The glass-half-full perspective on Chase Young getting double-teamed this season is that it gives the Ohio State defensive end one more person to talk to.

Young, who on Tuesday was named to the Associated Press preseason All-America first team, spews words like a fire hose gushing water. One of seven Buckeyes captains, the junior is a nonstop flurry of nouns, verbs and adjectives. Sometimes he talks to encourage. Sometimes he talks to correct. Sometimes he jabbers just to jabber.

“Chase talks,” teammate K.J. Hill said, smiling. “He’s just a talker. Half the time he doesn’t know what he’s talking about.”

Young explained his motives and technique this way: “I’m trying to do a lot more encouraging, not yelling.”

Pause, as he thinks.

“I think I can yell with encouragement.”

It’s all in the delivery, right?

Young creates conversation among others, too. Ohio State opponents discuss him in great detail, the topic centering on, “What to do about Chase?”

Part of what to do is double-team him.

Just as Joey and Nick Bosa drew double teams as Buckeyes, Young will, too. As a sophomore in 2014, Joey Bosa had 13.5 sacks. Facing more double teams as a junior, his sack total dropped to five in 2015 (he also played three fewer games).

Expect Young to be pressed to match his 9.5 sack total of 2018 because he has become a marked defender.

How the defense adjusts to its best defensive player facing two against one will determine how well Ohio State pressures the quarterback, which in turn will affect how well the secondary does its job.

“We’re prepared for it. He’s prepared for it,” defensive line coach Larry Johnson said. “It turns (other) guys loose, which is why our inside guys have to be really good pass rushers. We’ve been working on that since the end of last season. If they double Chase, it turns Jashon (Cornell) or BB (Robert Landers) loose and we’ve got one-on-one inside. I’ll take that all day.”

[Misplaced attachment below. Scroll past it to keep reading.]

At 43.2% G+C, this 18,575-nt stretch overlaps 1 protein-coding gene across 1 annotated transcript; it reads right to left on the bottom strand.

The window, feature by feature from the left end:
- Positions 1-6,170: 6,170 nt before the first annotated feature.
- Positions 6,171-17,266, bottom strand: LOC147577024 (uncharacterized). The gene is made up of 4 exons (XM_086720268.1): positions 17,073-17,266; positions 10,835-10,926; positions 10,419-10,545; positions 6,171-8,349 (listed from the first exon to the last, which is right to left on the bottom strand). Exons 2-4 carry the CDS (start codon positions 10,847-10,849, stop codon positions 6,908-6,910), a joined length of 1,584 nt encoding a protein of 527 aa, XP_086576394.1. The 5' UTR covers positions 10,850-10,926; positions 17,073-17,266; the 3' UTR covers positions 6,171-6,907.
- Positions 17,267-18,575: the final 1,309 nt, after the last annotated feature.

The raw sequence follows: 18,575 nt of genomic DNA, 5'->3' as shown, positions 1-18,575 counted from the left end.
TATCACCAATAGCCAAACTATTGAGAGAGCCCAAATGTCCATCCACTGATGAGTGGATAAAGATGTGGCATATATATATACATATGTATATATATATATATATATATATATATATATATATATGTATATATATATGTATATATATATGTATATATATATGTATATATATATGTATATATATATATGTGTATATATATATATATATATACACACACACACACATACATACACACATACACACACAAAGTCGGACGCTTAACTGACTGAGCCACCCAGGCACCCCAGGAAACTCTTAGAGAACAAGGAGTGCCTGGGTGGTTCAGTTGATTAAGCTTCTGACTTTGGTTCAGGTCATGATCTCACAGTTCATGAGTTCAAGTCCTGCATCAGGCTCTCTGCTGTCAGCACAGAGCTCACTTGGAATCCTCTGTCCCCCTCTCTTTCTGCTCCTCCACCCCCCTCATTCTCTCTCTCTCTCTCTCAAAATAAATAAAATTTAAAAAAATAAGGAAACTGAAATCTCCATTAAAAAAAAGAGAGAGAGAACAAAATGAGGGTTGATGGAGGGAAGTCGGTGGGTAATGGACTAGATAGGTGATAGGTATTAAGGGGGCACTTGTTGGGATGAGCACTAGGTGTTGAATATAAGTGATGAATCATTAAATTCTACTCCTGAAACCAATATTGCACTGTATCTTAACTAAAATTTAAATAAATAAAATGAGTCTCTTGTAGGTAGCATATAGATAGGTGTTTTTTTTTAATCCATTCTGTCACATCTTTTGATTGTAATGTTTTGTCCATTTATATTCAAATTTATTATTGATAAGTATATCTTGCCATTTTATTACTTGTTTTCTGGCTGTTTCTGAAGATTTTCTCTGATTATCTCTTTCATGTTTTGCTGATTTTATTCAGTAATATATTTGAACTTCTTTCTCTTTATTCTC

Johnson corrected himself. Not if but when they double Young.

“It’s going to happen. It happens to all the great ones,” he said.

Young figures he’ll see double teams early, but they will decrease as Jonathon Cooper and Tyreke Smith, who will both see time at the other defensive end spot, get freed up to rush the quarterback.

“It might happen the first few games, but after we get Tyreke off the edge and Coop off the edge — if they double-team me and Tyreke and Coop go off — they’ll have to play it true,” Young said.

Back to Young’s constant chirping. He considers it his job as a vocal leader to make sure teammates bring energy to practice and reach their goals in games.

If he sees them slipping?

“I try to (remind) them of it,” he said. “You have to go at certain guys certain ways. It’s not really yelling. Just pull them to the side and talk to them, being cool and relaxed.”

Every team needs a player like Young, just as every team needs a player like safety Jordan Fuller, a captain who speaks less often than Young but is equally effective. Some players feel more comfortable sharing their struggles with an excellent listener.

Not that Young won't listen, but he has a specific job to do. It’s a long season. Motors run low. Young refuels them with gallons of motivating words. As for those called upon to double-team him? Good luck keeping him off the quarterback. Better luck tuning him out.

roller@dispatch.com

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